- The Washington Times - Sunday, May 18, 2003

Using fire retardant to stop the spread of wildfires is toxic to the environment, say activists who have filed a notice of intent to sue the federal government to stop the practice.

When air tankers release retardant to contain a fire, it can pollute streams and kill marine life, the Forest Service Employees for Environmental Ethics (FSEEE) said in its letter of intent to the Forest Service.

The FSEEE wants the Forest Service to conduct studies and tests, particularly on endangered and threatened species, and acquire necessary permits before using retardant during future forest fires.

House lawmakers said such a lawsuit banning retardant — which contains mostly fertilizer — would be frivolous and criticized the timing of the threat just prior to the summer wildfire season.

“Honestly, are the people at FSEEE drinking the retardant?” said Rep. Richard W. Pombo, California Republican and chairman of the House Resources Committee. “Certainly something is responsible for retarding common sense and reality over there.”

A spokesman for the Forest Service said the service does not comment on pending legislation. No one was available at the National Interagency Fire Center Friday to discuss the use of retardant.

Nearly 18 million gallons of retardant are used a year, and Andy Stahl, FSEEE executive director, said some retardant compounds contain cyanide and ammonium sulfate, which are toxic to fish.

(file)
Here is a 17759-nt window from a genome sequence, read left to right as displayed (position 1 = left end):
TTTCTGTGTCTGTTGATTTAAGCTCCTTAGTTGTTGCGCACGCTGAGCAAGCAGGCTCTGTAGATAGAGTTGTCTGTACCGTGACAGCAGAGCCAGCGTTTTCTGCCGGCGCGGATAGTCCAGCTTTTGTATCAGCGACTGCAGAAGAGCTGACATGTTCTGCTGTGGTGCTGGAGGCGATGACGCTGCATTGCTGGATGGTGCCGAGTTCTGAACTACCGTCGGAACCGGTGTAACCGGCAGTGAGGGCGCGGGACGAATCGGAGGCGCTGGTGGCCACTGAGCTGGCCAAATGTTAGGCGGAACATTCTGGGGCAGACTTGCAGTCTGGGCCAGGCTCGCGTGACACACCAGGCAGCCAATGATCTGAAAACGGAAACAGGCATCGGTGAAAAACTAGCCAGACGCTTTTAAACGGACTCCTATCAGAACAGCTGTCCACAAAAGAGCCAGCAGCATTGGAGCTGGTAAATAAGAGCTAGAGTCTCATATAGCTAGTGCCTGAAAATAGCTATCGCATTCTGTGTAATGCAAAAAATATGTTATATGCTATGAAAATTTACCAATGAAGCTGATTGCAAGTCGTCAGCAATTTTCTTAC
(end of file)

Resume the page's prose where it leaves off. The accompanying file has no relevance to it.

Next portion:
Some manufactures warn against dumping retardant into streams and the Forest Service has guidelines for pilots to maintain a 300-foot buffer, but “accidents happen,” Mr. Stahl said. The Associated Press reported that accidental spills in Oregon “have been deadly.”

“Dumping a bomber-size load into a stream should be front-page news, yet the Forest Service does that at sufficient concentrations,” Mr. Stahl said.

Timothy Ingalsbee, director of the Western Fire Ecology Center, said the wildfires could be better contained by proactive management of fuels and prioritizing which fires to fight.

“The problem we are in is from fighting all fires, in all places, at all times, and at all costs. We are fighting fires blindly because there is no firefighting plan and we are fighting fires without any thought to its cost,” Mr. Ingalsbee said.

The environmentalists say the government is not in compliance with the Clean Water Act, Endangered Species Act and the National Environmental Policy Act, and should conduct an environmental impact statement and endangered species biological assessments.

With more than 70 million acres of forest land designated at extreme risk of catastrophic wildfire, Mr. Pombo said, the idea of shelving retardant is “insane.”

“These radical environmental lawsuits are not just frivolous anymore. They are irresponsible and dangerous,” Mr. Pombo said.

President Bush’s healthy forest initiative goes before the House tomorrow for a vote and would ease some government regulations and allow tree-thinning to prevent fires. If the plan fails, forests will have “bigger environmental problems than fertilizer,” Mr. Pombo said.

“Forest fires ruin wildlife habitat, contaminate water supplies, pollute the air, incinerate houses and kill people,” Mr. Pombo said.

The Clean Water Act and Endangered Species Act require the government be given 60 days’ notice to comply with the laws to avoid legal action. Mr. Stahl said the Forest Service can act in time to avoid court action.

“There is really no reason why there should be litigation; 60 days is enough time,” he said.

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